A serial killer is at work in Glasgow sending a body part through the post to the victim’s relatives. The case has Chief Inspector Robert Holdall and his sergeant MacPherson vexed. The madman’s exploits vie for attention in a local barber shop, along with football and general pish. Barney Thomson resentfully works the chair furthest from the window, the other two operated by Wullie Henderson, the owner’s son, and Chris Porter, who is several year’s Barney’s junior. When on form, Barney cuts like a maestro, but lately he’s lost his form and customer’s seeking his services are dwindling. To make matters worse his wife is a soap opera addict that barely notices him and his aging mother has dementia. In his fantasies, what Barney would love to do is kill Henderson and rightfully reclaim the window seat and his dignity. And the local serial killer would like to help.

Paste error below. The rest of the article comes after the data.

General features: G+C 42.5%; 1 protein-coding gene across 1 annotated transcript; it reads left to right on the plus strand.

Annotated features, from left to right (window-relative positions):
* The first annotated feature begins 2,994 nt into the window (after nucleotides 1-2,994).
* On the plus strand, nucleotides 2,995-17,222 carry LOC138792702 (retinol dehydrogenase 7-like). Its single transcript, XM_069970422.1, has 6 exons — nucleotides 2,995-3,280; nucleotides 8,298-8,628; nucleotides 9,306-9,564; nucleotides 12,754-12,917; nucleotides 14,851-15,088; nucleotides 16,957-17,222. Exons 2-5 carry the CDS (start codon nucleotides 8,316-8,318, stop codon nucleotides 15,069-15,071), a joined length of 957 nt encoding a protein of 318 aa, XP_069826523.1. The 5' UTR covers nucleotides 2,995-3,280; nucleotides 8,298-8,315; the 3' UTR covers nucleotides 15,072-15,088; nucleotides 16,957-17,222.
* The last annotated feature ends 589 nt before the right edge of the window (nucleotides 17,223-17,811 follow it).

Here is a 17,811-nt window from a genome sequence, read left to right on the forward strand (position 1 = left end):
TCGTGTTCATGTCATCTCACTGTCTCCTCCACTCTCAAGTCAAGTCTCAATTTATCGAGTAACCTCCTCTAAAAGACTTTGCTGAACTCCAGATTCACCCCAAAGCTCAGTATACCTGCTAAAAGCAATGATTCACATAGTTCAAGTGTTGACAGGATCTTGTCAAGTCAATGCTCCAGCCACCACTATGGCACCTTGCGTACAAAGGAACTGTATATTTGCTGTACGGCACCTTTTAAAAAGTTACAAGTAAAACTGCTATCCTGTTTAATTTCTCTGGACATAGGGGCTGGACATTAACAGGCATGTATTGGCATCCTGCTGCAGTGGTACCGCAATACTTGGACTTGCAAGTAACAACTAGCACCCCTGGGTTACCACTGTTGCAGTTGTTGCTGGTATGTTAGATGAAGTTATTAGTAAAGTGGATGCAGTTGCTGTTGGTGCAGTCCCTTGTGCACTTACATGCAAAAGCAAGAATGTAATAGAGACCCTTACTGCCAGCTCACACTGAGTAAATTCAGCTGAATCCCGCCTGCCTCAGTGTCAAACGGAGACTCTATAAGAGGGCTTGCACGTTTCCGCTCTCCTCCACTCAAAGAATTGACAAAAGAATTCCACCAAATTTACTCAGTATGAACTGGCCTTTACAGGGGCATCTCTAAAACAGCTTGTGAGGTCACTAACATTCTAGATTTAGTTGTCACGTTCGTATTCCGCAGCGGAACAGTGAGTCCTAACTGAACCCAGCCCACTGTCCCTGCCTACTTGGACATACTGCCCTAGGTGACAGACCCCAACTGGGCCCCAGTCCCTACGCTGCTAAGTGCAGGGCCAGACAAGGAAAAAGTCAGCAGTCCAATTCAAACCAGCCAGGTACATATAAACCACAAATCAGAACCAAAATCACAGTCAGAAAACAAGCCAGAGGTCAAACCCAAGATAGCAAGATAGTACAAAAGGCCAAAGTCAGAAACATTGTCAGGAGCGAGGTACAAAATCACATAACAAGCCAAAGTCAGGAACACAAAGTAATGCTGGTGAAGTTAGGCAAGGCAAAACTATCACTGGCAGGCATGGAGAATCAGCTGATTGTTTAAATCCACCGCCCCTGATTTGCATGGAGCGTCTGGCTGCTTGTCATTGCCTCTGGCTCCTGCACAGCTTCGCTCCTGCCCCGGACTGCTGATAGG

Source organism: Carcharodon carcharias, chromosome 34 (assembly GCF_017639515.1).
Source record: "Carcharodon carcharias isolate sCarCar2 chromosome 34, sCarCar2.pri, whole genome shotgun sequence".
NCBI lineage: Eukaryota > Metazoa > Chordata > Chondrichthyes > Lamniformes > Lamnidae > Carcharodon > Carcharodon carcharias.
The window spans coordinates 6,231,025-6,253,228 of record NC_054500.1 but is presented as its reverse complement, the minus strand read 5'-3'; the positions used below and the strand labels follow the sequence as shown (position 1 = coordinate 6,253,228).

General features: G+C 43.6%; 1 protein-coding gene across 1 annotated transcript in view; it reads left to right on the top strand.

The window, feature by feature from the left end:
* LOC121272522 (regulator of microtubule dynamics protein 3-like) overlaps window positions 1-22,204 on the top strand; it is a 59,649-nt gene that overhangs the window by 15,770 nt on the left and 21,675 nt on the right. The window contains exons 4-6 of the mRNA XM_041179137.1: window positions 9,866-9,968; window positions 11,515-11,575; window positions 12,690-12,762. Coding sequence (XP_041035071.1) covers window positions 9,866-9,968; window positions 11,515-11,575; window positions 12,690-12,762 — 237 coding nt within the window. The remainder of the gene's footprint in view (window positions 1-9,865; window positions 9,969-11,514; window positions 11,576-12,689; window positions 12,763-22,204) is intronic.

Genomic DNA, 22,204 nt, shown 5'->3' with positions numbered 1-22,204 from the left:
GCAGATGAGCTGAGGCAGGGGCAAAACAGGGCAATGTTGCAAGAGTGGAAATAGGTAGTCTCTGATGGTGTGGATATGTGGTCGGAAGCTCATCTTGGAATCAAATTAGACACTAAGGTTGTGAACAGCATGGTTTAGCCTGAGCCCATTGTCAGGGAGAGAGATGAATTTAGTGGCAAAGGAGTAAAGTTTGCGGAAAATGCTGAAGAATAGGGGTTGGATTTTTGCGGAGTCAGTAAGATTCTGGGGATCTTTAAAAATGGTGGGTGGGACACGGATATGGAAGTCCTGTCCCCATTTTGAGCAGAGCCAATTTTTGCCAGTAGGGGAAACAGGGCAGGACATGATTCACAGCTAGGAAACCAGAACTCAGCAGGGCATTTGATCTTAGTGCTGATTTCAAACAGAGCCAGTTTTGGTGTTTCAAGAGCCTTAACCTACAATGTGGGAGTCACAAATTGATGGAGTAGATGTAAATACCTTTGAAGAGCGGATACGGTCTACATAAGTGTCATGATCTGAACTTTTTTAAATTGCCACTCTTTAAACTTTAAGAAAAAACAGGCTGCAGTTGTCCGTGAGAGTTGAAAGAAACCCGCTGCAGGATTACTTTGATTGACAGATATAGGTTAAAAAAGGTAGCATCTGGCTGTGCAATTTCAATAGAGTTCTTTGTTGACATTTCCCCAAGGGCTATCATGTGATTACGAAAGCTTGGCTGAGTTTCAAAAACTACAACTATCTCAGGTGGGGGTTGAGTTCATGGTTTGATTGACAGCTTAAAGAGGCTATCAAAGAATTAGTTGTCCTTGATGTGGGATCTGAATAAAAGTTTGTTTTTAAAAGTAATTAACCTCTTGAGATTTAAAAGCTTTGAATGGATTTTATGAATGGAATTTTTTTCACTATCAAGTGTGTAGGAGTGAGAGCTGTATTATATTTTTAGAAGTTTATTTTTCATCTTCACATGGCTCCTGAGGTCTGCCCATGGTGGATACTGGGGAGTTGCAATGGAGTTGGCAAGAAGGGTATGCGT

The Long Midnight of Barney Thomson is a comedy noir, thickly laced with black humour. The story is not particularly complicated, but is very well told, and there are three strong twists in the book that the rotate the plot ninety degrees each time to good effect. The dialogue and wit (or talking pish in the books terms) in the barber scenes is excellent, as is the running commentary on the soap operas Barney’s wife watches, and the banter between the detectives. I laughed out loud several times, especially in the first half of the book. The characterisation was spot on and despite being one of life’s losers it’s difficult not to take to Barney and his ill-judged decisions and morose approach to life. If there are any television producers reading this, in my view, the book would make a very good two-hour comedy drama. Overall, a thoroughly enjoyable read and I’m looking forward to the second book in the series, The Cutting Edge.